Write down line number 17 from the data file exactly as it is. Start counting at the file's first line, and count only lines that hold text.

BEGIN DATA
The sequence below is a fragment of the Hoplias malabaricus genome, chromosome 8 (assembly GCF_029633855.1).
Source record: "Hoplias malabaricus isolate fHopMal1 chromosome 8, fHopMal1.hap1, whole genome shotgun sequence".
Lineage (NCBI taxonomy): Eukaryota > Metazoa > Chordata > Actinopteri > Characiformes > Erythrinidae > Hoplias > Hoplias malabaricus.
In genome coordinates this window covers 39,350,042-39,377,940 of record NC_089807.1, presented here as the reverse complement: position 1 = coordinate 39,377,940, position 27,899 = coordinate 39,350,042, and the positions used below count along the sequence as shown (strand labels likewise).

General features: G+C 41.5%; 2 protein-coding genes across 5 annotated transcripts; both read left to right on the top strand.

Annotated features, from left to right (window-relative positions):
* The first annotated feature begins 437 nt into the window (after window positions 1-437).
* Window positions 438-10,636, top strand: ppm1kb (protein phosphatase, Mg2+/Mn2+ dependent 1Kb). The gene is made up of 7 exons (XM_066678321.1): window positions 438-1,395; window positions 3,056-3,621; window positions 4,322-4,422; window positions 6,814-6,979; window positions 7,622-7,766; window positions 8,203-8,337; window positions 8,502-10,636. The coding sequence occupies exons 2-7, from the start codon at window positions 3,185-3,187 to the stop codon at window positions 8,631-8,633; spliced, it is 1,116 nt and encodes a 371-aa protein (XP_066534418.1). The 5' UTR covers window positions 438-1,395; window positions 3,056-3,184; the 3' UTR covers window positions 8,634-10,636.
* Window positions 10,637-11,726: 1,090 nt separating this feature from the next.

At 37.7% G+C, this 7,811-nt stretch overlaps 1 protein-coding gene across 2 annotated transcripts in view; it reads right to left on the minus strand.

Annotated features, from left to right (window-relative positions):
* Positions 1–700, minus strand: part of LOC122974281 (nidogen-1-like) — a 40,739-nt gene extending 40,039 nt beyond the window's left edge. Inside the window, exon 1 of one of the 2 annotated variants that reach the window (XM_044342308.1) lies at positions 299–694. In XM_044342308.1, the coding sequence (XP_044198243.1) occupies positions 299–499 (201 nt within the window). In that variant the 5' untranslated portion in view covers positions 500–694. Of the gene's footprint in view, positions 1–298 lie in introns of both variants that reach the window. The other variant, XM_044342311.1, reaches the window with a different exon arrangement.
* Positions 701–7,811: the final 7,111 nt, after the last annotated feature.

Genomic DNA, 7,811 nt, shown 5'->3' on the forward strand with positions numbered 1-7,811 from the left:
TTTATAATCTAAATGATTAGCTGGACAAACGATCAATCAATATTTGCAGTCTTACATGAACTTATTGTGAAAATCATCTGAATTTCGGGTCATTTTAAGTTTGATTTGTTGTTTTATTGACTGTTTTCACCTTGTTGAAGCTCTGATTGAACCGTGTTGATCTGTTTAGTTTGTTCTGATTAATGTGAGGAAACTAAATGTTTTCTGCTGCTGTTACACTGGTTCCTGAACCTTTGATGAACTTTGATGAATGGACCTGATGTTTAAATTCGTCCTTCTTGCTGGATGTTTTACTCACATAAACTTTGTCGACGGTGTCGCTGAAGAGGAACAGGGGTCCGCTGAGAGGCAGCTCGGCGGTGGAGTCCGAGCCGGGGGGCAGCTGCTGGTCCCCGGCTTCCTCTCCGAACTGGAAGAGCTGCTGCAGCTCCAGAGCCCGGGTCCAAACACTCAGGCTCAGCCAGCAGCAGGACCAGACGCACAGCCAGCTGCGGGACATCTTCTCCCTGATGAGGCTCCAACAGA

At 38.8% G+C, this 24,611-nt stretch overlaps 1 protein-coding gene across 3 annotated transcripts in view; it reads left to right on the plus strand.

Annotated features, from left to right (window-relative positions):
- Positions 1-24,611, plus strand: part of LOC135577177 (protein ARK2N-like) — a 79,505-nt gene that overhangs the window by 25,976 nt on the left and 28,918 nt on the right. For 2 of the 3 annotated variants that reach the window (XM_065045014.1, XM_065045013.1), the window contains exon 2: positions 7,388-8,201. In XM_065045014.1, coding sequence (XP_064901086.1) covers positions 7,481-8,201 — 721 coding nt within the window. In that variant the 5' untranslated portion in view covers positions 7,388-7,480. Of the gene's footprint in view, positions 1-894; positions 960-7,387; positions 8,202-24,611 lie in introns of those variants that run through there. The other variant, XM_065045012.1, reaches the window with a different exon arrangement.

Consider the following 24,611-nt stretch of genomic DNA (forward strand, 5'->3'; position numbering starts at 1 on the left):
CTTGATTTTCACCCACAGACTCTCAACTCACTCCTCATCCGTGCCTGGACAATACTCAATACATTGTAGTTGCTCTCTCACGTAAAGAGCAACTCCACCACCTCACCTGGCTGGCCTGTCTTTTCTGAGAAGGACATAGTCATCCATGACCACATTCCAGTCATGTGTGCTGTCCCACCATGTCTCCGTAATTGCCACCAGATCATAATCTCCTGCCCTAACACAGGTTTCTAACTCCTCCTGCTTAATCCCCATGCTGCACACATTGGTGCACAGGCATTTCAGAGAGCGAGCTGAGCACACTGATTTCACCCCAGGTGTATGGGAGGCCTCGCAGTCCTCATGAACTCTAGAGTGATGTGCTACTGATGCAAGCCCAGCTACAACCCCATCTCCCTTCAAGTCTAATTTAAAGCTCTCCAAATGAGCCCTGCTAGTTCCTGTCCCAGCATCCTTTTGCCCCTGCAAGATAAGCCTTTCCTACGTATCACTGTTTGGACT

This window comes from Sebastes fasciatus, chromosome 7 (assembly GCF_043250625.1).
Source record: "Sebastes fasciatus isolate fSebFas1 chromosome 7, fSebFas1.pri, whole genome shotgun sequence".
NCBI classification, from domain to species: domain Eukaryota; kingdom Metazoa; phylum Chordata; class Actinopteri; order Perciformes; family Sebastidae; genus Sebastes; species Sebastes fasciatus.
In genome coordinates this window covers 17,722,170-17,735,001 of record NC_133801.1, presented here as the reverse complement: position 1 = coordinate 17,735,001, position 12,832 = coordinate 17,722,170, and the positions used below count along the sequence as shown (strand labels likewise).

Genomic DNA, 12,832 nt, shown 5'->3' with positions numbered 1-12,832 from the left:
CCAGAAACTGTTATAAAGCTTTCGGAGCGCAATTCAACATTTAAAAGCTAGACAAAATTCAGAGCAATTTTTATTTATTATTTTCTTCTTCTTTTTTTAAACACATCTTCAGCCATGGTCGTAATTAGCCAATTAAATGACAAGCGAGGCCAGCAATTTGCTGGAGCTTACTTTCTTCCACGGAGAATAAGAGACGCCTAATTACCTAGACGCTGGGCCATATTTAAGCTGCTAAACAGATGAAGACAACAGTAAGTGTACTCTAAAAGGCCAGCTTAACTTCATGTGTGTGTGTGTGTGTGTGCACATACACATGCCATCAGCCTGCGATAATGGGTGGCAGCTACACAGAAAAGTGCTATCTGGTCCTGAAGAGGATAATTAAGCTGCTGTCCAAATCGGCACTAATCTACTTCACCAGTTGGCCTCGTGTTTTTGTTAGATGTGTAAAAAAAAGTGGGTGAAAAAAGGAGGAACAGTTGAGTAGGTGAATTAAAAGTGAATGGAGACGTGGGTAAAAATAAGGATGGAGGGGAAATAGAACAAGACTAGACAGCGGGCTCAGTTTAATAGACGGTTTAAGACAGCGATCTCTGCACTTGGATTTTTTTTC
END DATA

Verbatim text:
Annotated features, from left to right (window-relative positions):